Dr. Cavin suturing up the incision site on #067 after the procedures were completed.

#067, or Kaboom, did very well throughout the whole procedure. It took her about two hours to fully wake up from the anesthesia. By the end of the day she was swimming back in her tank! #067 remains on antibiotics and we are awaiting her final test results from the biopsy.

3/4/14

Update on turtle #67: Kaboom gets a bronchoscopy

We've been following turtle #067—a rescued Kemp's ridley sea turtle—during rehabilitation after it washed up on a beach with hypothermia last fall. First it took a field trip for specialized diagnostics. Today's post is about a bronchoscopy.

Our last post about #67—or Kaboom—was about her CT scan procedure performed at Massachusetts Veterinary Referral Hospital. The CT scan confirmed pneumonia and revealed an area in the right lung with diseased tissue. Our veterinary staff determined it was necessary to perform further diagnostic procedures in order to understand how bad the lungs really were and determine the best course of action.

#067 had to be intubated and put under anesthesia for the procedures. Here, Aquarium staff intubates the turtle.

Last week #067 was transported from the Animal Care Center in Quincy to the main building of the Aquarium in Boston, where she underwent two procedures: a bronchoscopy and a laparoscopy. In this post, we'll talk about the bronchoscopy.

Both procedures are pretty similar in the sense that they use a scope with a light and a camera in order to visually examine internal organs; in this case our main focus was lungs. The bronchoscopy required our veterinarians to insert a little scope through the trachea ultimately reaching the bronchi of the lung. This allows the veterinarians to visualize the lung tissue and determine if it looks normal or diseased.

Dr. Charlie Innis maneuvering the scope down the trachea towards the bronchi.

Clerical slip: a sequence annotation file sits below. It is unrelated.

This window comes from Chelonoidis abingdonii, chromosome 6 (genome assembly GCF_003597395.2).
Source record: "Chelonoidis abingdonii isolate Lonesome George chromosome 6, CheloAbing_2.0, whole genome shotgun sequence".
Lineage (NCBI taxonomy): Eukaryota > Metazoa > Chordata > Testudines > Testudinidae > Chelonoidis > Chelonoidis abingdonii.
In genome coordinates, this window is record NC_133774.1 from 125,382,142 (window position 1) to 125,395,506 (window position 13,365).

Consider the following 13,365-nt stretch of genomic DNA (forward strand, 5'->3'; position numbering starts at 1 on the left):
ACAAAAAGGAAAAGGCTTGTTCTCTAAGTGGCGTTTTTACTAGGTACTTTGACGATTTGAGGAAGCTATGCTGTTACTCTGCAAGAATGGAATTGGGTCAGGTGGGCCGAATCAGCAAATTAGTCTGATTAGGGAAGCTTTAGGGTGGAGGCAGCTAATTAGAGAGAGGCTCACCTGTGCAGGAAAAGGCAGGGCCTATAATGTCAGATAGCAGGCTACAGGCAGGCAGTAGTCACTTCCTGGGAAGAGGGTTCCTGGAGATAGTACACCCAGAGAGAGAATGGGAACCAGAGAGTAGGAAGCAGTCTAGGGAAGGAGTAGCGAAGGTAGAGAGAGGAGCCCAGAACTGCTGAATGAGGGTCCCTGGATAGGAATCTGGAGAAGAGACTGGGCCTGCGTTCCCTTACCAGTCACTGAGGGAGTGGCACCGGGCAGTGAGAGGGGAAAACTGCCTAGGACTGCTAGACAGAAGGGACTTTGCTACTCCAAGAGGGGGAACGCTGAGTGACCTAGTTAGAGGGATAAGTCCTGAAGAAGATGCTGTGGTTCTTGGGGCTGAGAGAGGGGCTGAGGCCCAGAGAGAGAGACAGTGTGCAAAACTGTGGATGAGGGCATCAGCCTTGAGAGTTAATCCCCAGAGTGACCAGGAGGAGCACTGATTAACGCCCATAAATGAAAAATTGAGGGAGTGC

Here you can see the part of the trachea that splits into two bronchi: the left leading to the left lung
and right leading to the right lung.

Upon initial visual examination we did not see anything that looked bad, the lung tissue appeared normal and there was no mucous or discharge.

The right lung tissue as we saw it during the bronchoscopy

While we were inspecting the lungs with the bronchoscope, we also performed what we call a “tracheal wash”. This was done by inserting a small sterile catheter (tube) through the trachea into the bronchi and injecting a small amount of sterile saline solution into the bronchi/lungs, which was then pulled back into the syringe and sampled. The idea behind the tracheal wash is to get the bacteria or fungus that is causing the pneumonia to “mix” with the saline solution so that we can get a good sample of it. When we do, we can hopefully find out what microorganism it is and what antibiotic or antifungal will be most effective in fighting it.

On the outside: Dr. Charles Innis holds the scope in place while Dr. Julie Cavin injects sterile saline solution through the clear catheter leading into the lungs through the scope.

On the inside: The lung tissues with the tip of the catheter before we injected the saline solution.
Since the bronchoscopy did not reveal any bad lung tissue that we could sample for further tests, our veterinarians decided to proceed to the laparoscopy. We'll be posting about this during a later post. Stay tuned!